La guerra sbagliata dell'Africa occidentale contro le droghe

ACCRA – Una recente stima dell'ufficio nazionale di statistica britannico ha attestato che il mercato delle droghe illegali apporta annualmente 4,4 miliardi di sterline (7,6 miliardi di dollari) all'economia del Regno Unito, un dato che rende l'idea delle incredibili dimensioni del traffico illecito di stupefacenti. Per regioni come l'Africa occidentale, le cui economie non hanno né le dimensioni né il livello di sviluppo del Regno Unito, l'impatto di questa attività può essere ancora più nocivo.

L’Africa occidentale si sta ritrovando sempre più invischiata nel traffico di droga a livello mondiale. La sua posizione geografica la porta a essere sfruttata come punto di transito tra i centri di produzione dell'America latina e dell'Asia e i mercati dei consumatori in Europa e negli Stati Uniti.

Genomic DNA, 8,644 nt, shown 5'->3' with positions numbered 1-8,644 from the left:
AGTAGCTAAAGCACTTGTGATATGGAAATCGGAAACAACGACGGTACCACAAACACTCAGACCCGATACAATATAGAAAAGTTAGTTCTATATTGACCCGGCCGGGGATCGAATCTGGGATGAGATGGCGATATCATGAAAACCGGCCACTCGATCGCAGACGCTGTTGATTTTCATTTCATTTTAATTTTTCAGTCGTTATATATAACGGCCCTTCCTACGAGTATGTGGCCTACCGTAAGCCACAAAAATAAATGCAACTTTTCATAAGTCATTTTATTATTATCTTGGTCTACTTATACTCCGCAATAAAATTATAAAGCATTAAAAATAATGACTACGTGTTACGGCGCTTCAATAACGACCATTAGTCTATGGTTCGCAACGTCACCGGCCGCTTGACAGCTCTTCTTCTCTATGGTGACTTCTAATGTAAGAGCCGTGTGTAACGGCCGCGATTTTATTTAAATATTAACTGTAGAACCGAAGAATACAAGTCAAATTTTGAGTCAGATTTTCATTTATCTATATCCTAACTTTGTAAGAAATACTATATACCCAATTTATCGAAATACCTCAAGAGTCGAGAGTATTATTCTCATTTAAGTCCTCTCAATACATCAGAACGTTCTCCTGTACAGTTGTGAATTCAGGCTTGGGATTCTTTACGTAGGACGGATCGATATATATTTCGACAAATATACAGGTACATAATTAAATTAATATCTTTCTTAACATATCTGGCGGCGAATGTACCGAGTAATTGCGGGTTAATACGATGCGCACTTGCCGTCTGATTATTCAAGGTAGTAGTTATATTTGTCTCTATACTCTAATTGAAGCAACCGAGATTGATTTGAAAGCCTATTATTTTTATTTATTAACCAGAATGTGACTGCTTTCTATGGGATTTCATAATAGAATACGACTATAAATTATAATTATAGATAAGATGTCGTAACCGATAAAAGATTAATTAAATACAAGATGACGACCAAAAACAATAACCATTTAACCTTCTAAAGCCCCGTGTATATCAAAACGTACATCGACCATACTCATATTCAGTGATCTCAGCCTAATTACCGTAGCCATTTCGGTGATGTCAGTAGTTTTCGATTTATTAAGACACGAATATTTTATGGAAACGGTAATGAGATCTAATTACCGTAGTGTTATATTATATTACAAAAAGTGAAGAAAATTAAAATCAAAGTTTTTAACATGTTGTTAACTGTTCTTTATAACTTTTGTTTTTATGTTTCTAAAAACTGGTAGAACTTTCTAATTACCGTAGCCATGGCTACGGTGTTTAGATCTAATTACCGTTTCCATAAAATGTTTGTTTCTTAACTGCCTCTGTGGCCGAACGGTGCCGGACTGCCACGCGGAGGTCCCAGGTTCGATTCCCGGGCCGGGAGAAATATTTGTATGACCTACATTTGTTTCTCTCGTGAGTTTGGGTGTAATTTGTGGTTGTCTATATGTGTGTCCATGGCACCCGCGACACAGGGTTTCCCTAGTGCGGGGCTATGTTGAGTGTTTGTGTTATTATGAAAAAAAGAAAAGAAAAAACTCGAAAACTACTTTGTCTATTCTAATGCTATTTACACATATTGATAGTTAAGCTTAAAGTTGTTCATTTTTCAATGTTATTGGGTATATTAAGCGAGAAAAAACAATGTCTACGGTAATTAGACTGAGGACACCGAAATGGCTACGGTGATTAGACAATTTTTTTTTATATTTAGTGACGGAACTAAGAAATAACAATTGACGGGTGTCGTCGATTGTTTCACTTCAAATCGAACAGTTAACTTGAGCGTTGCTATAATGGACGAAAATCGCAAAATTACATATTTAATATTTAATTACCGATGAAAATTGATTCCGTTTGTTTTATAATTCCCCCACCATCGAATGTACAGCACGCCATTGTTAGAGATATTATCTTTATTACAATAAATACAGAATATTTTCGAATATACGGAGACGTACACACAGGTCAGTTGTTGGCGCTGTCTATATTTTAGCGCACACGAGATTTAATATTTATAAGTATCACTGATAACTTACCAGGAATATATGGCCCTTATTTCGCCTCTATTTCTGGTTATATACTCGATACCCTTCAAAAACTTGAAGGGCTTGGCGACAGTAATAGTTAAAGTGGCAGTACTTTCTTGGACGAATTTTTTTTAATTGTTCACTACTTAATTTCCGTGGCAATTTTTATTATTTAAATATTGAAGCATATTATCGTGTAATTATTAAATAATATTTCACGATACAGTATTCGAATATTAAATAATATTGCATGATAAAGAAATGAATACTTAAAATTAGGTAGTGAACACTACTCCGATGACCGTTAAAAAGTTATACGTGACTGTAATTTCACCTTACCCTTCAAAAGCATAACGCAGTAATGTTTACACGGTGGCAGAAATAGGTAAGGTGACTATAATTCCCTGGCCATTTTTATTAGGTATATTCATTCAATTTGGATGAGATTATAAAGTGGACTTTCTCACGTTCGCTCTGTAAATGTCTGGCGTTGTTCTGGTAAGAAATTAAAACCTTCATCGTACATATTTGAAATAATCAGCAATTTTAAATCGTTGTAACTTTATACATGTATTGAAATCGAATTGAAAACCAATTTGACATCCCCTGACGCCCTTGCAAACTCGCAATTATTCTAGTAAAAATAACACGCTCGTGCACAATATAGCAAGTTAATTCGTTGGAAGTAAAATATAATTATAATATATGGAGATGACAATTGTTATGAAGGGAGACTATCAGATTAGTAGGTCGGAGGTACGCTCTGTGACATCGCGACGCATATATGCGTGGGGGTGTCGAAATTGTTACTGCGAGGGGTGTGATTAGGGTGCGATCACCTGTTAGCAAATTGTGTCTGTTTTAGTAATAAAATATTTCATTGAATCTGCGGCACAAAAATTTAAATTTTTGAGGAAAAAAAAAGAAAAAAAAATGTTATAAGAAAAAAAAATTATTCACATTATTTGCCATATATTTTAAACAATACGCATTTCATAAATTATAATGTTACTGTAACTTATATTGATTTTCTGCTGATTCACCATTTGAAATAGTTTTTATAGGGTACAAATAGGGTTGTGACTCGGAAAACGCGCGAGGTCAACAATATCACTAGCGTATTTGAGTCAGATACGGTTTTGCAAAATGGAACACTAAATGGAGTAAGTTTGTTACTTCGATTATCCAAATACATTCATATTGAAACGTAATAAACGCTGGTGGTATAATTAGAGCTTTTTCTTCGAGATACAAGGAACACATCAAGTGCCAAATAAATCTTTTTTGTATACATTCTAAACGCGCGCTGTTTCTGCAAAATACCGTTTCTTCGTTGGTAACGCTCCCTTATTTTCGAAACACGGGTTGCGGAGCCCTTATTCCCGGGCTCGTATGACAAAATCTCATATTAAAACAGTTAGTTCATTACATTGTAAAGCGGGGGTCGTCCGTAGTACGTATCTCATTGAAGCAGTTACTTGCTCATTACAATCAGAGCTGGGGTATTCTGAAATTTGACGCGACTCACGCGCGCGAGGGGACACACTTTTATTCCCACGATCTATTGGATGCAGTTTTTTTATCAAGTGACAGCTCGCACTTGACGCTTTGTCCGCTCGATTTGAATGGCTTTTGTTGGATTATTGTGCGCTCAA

Tuttavia, come dimostra l'esperienza dell’America centrale, i paesi di transito non fungono solamente da corridoio per il passaggio della droga. Le sostanze illegali, e il denaro che le circonda, invadono le loro società destabilizzandole. Questo inquietante sviluppo, che è un sottoprodotto del fallimento della “guerra globale alla droga", rischia di ribaltare i recenti progressi in campo economico e sociale registrati nella nostra regione.

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